When bacteria get into a person’s body, it can cause an infection such as a urinary tract infection or pneumonia. If left untreated, these infections can cause sepsis. Sepsis is the body’s extreme response to infection and triggers a chain reaction throughout your body. Without timely treatment, sepsis can rapidly lead to tissue damage, organ failure, and death.

As outlined in NMC’s Quality Plan, the hospital is working to ensure we deliver time-sensitive care for patients with sepsis that meets standards set by the Centers for Medicare and Medicaid.

Progress this year included:

  • Staff education
  • Improved workflows between departments like the Emergency Department and our inpatient unit
  • Order sets for providers to use, ensuring consistency with treatment protocols for sepsis patients
  • Screening during triage for all adult patients in the Emergency Department
  • Screening for admitted patients at least every 12 hours


These screenings are part of a new standardized surveillance process that includes:

  • Specific required questions to be asked of all adult ED patients during triage
  • Documentation in the medical record required from inpatient nursing staff every 12 hours
  • Based on the response and certain vital signs meeting sepsis criteria, the medical record system will assist the nurse in identifying possible sepsis patients and provide a sepsis risk assessment.
  • If the patient doesn’t meet all criteria at the time of screening, but does have the potential for sepsis, the system will surveil during the visit and flag nursing/providers if the patient should meet criteria at a later time.
  • If a patient screens positive, the system displays a “flag” on the tracker board to alert the care team.
  • Care providers are able to easily locate criteria triggering the sepsis alert for patients identifying as septic.
  • Nurses can implement sepsis orders in the ED more confidently.

The goal of this work is to identify and treat sepsis early and effectively. As NMC progresses, we will measure our success by tracking rates of compliant care, aiming to be well above the national average.

Preventing Readmissions

Ensuring that patients are able to go home from the hospital and recover well from their illness or injury is a key factor in the exceptional care that NMC strives to provide. NMC is committed to helping patients and caregivers to that patients do not need to be unnecessarily readmitted.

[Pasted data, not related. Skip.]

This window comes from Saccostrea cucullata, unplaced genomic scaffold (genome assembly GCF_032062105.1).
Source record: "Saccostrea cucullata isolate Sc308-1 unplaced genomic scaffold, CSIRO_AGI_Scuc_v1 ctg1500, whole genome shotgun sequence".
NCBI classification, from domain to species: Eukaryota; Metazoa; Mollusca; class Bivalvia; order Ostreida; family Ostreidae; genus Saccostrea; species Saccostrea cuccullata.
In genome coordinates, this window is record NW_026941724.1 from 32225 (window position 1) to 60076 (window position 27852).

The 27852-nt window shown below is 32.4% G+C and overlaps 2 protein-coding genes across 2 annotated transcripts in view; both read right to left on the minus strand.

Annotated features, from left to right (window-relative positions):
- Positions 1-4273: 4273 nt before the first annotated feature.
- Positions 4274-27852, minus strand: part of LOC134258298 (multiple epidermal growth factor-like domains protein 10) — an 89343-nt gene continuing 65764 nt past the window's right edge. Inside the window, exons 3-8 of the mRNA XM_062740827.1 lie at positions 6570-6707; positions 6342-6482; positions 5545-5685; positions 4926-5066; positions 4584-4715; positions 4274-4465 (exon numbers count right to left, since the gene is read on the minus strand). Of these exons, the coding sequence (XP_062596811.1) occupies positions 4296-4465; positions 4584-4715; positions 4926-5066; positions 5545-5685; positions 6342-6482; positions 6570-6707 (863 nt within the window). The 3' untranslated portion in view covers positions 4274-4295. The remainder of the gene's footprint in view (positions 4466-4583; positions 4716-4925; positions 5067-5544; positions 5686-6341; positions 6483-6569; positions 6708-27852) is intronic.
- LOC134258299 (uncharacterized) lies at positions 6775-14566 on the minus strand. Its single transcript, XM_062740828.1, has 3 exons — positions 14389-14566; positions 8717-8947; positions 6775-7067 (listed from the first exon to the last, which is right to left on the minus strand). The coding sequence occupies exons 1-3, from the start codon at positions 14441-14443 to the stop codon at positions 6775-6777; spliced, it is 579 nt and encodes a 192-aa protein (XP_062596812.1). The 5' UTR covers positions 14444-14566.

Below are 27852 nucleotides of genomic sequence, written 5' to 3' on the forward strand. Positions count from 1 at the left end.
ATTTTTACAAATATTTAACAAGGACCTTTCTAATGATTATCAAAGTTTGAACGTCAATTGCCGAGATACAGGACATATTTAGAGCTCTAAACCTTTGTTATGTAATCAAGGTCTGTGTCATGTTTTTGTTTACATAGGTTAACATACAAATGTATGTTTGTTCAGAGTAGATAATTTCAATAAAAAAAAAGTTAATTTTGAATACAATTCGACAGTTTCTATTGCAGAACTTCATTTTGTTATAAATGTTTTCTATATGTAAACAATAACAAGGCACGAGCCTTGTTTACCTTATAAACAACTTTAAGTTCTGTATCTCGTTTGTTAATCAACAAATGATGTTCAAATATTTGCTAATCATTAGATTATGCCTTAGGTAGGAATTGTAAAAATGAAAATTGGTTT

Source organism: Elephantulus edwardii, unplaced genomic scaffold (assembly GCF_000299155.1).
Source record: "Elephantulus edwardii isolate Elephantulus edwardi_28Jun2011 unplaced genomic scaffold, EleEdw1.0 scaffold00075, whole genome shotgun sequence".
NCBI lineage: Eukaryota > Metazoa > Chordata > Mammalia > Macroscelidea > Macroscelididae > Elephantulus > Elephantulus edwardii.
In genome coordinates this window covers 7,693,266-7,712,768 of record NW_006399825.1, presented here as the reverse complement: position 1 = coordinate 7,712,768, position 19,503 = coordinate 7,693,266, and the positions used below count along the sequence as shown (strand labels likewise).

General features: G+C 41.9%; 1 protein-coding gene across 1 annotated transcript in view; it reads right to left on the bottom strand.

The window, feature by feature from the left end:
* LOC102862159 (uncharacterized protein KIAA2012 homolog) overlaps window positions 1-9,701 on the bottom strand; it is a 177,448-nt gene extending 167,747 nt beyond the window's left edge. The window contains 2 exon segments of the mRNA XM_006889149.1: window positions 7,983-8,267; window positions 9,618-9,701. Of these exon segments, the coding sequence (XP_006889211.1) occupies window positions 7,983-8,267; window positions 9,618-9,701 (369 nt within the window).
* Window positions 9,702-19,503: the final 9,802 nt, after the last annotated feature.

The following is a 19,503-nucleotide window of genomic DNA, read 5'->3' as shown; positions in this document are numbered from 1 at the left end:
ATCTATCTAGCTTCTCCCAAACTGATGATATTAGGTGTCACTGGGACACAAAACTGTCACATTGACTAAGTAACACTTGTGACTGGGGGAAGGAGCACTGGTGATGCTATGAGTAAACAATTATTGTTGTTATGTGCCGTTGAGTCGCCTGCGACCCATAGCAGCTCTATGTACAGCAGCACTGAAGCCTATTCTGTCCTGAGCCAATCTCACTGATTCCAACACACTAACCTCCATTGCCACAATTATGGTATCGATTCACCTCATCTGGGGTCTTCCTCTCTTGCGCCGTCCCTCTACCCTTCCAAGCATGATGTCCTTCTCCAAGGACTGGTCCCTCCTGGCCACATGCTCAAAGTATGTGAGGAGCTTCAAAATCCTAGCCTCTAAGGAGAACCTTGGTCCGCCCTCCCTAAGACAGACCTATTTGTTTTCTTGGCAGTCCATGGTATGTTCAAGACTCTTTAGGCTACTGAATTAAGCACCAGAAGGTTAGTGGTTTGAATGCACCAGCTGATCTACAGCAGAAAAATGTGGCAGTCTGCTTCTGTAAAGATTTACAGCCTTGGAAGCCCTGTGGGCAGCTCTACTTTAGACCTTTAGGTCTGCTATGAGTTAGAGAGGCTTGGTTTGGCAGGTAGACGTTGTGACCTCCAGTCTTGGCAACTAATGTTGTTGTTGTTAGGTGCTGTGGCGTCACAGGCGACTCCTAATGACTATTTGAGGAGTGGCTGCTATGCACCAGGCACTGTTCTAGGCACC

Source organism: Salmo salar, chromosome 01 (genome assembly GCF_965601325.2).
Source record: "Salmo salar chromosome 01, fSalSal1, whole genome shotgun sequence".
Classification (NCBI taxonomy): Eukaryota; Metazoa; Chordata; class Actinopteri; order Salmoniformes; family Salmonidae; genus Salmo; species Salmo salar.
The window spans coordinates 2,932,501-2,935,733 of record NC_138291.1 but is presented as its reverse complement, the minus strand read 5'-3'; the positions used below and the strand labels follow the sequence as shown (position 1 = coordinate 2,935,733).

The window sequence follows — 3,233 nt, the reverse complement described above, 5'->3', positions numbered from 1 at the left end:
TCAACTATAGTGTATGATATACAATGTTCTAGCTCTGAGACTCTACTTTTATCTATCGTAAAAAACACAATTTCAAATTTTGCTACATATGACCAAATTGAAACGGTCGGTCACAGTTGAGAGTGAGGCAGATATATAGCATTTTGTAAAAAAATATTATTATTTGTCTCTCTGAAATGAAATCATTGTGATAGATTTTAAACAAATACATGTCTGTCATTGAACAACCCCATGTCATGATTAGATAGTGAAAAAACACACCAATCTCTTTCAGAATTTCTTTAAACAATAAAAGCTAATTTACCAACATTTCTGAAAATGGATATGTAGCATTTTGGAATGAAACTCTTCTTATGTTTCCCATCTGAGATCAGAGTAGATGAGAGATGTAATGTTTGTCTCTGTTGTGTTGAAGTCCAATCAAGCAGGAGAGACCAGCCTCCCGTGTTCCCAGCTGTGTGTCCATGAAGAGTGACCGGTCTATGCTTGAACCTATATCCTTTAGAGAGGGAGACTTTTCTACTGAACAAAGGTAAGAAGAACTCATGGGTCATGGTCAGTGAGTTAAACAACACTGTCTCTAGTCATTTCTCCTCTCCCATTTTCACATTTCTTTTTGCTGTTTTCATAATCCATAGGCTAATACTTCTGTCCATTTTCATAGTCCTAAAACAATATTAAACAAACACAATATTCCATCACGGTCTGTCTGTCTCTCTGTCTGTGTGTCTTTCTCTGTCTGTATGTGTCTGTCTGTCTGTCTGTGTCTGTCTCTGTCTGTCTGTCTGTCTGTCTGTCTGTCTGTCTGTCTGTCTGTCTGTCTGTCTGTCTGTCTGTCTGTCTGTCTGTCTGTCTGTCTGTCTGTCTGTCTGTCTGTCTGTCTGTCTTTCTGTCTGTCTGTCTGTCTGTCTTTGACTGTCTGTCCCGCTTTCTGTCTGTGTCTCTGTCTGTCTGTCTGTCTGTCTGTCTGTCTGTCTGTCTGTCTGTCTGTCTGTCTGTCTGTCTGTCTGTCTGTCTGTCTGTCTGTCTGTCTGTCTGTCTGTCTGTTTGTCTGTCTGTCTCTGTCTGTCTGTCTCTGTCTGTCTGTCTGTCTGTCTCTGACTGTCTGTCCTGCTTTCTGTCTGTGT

NMC’s Quality Plan outlines a goal for the hospital to keep the readmission rate below nine percent, and the Utilization Review Committee meets regularly to review data and processes and seeks to find ways to improve.

“We want to transition our patients out of the hospital safely, and we want to deliver holistic clinical care,” says Manager of Care Management Amanda Wilson. “We want to take care of your whole human body and make sure that you don’t need to come back to us.”

The Utilization Review Committee monitors readmissions related to specific conditions like Congestive Heart Failure (CHF), Chronic Obstructive Pulmonary Disease (COPD), respiratory failure, pneumonia and others.

NMC has seen an improvement in readmission rates for CHF, which are down to 17.46 percent for fiscal year 2023.

Strata internal claims-based data

With an intentional focus on supporting patients with Congestive Heart Failure this year, we are seeing good progress.

Premier risk-adjusted data

To achieve these improvements, a workgroup on readmissions has developed strategies to tackle the complex issue, including:

  • Implementing a collaborative discharge checklist that ensures all members of the care team prepare the patient and their care partner to go home.
  • Communication with a care partner for every patient
  • Use of the LACE tool which helps predicts and prevent high-risk conditions that could result in readmission
  • Creation of a workgroup with skilled nursing facilities to ensure seamless transitions from the hospital to those settings
  • Use of Key Performance Indicators to monitor readmissions on a daily basis